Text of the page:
The other major departure from Wolfenstein series’ roots is the focus on cooperation. You and your partner play as the Blazkowicz sisters, Jess and Sofia, as they search for their missing father. Although both sisters have identical abilities. And while you can make some choices about your starting loadout, you’ll quickly unlock the other options, too.

Generally, character development is another area where Wolfenstein: Youngblood takes a step back from its predecessors. The relationship between the sisters is one standout exception. They each have their share of cringeworthy dialogue, same as everybody else, but their behavior towards each other is bang-on for a pair of teenage siblings. They’re shown to care about each other deeply, while also winding each other up at every opportunity. Many of the game’s loading screens are usually disguised behind elevators in which you’re treated to short videos of the sisters goofing off in their downtime. Sometimes they dance; sometimes one scares the other. And sometimes they just flip each other off.

Wolfenstein Youngblood Review

The Ultimate Betrayal

On the battlefield there are a variety of gameplay systems to encourage you to work with your partner. Certain doors and item boxes can only be opened together, while in combat the sisters can give each other a hearty thumbs up to boost their health or armor. The sisters can also revive each other. Fail to revive your sibling in time and she will get herself up, but at the cost of one of your shared lives. Run out of lives and it’s back to the start of the section with you both! These quirks do a good job of encouraging you to support your partner, since their death will cost you both dearly.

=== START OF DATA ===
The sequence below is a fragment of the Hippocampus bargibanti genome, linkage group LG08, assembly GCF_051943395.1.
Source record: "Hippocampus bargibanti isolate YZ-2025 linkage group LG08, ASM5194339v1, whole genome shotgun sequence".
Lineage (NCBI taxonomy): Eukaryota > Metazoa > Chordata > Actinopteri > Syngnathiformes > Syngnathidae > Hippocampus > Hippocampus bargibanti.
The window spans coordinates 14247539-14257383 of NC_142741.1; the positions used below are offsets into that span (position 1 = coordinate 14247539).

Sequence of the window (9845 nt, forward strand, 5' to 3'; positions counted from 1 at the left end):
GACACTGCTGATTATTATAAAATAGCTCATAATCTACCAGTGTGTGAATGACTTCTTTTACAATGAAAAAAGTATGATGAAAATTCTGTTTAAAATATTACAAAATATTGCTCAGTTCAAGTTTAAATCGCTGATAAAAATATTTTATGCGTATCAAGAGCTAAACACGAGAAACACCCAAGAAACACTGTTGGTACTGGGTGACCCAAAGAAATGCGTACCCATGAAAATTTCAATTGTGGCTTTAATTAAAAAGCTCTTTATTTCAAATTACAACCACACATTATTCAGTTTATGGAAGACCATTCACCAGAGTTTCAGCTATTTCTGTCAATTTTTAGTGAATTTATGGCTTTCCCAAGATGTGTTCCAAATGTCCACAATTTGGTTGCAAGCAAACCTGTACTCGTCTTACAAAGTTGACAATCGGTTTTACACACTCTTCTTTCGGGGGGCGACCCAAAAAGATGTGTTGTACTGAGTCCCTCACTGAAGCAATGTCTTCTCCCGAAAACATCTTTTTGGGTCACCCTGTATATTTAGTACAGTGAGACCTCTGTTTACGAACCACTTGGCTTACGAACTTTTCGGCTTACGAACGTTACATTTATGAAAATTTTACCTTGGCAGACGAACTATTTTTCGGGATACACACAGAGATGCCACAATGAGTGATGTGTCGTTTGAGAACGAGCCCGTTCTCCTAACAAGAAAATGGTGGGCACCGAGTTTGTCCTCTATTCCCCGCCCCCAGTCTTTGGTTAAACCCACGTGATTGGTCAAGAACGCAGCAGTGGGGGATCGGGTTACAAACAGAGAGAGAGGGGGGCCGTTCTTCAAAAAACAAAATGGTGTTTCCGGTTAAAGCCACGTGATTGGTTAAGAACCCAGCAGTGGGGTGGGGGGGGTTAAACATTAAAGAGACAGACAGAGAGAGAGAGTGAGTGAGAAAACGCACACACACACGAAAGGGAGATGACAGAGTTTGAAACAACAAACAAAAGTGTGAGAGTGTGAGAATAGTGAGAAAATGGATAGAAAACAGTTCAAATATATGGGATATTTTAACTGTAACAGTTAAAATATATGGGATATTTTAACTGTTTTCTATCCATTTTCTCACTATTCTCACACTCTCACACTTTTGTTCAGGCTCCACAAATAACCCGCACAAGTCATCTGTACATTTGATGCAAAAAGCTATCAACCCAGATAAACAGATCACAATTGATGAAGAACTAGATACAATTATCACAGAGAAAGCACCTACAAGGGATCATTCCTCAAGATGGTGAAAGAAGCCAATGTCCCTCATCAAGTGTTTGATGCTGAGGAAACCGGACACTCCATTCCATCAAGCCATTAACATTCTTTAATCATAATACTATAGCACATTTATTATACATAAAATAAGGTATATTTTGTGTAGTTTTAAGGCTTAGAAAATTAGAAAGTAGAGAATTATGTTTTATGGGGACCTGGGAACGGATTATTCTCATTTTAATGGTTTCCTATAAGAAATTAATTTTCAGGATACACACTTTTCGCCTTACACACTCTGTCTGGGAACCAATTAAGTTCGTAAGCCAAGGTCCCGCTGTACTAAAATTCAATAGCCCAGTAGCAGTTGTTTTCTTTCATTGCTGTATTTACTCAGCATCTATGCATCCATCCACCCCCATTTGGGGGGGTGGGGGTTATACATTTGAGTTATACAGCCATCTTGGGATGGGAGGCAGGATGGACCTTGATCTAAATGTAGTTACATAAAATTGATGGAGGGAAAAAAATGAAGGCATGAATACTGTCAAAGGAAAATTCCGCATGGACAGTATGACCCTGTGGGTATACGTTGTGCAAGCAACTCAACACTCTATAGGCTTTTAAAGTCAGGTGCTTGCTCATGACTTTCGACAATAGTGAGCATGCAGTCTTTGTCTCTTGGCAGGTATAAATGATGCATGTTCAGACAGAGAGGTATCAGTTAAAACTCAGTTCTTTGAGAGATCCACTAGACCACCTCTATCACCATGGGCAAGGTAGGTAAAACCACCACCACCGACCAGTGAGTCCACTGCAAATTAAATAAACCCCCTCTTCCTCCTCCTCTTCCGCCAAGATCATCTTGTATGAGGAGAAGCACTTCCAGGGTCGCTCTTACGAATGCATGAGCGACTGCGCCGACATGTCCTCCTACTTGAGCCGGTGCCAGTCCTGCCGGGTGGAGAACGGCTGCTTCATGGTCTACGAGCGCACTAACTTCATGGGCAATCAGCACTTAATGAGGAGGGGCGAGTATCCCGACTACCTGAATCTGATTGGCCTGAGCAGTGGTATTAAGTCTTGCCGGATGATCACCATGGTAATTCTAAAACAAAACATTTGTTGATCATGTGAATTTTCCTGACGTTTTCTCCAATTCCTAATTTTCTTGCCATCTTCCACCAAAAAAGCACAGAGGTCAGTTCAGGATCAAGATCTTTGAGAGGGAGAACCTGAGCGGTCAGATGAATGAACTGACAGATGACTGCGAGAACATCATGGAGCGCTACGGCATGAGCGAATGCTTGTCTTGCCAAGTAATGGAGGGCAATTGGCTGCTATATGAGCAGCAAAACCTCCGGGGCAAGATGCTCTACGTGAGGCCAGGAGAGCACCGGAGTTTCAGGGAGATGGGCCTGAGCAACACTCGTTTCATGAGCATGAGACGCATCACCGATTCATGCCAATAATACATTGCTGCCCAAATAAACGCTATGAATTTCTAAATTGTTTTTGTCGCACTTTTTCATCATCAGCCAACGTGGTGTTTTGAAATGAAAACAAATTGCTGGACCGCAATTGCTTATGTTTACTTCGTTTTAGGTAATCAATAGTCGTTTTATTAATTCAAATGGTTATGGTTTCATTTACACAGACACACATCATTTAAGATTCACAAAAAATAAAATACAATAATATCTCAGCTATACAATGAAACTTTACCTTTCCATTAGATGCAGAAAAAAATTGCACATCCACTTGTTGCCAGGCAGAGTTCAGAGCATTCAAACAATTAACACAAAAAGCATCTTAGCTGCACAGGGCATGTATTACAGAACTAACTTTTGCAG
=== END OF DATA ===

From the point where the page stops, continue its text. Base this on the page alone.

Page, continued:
If you’d rather play solo, you can let the game take control of your darling sister. The AI does a reasonable job of staying alive — keeping out of sight when you attempt stealth and reviving you when you’re down. It’s not very active beyond that, though. Your off-hand sister just sticks to your side in gunfights.

This is particularly annoying when battling enemies whose weakness is on their side or rear. You can’t flank them without two active players, after all. So, if like me you get stuck on the final boss, whose weakness is on its back, you need to draft in a random player. It’s at this point that Youngblood plays its ultimate trap card: There is no level matching in matchmaking. I lost count of the number of times a random player would join me, only to be vastly under-leveled for the mission. They’d drop in, die, waste our lives, and then rightfully quit in frustration.

The core of what made the modern Wolfenstein series so great is still here, admittedly, but it’s been loaded down with tons of live service baggage. Wolfenstein: Youngblood is strange sort of Destiny clone — one with all the color sucked out. You don’t travel between exotic planets; you bounce between near-identical districts of Paris; you don’t balance the elements of fire, lighting, and the cosmic void. You just switch caliber of ammunition. There are some nice moments and the gunplay still feels great, but fans of Wolfenstein: The New Order and The New Colossus (and even Destiny) can both find better experiences elsewhere.

Wolfenstein Youngblood


Wolfenstein Youngblood tries for something new to the franchise, but can't help but be outshone by games that ran this particular experiment better.

  • Solid shooting
  • Fun and funny sisterly love
  • Too much grinding
  • Not much enemy variety
  • Soulless mission design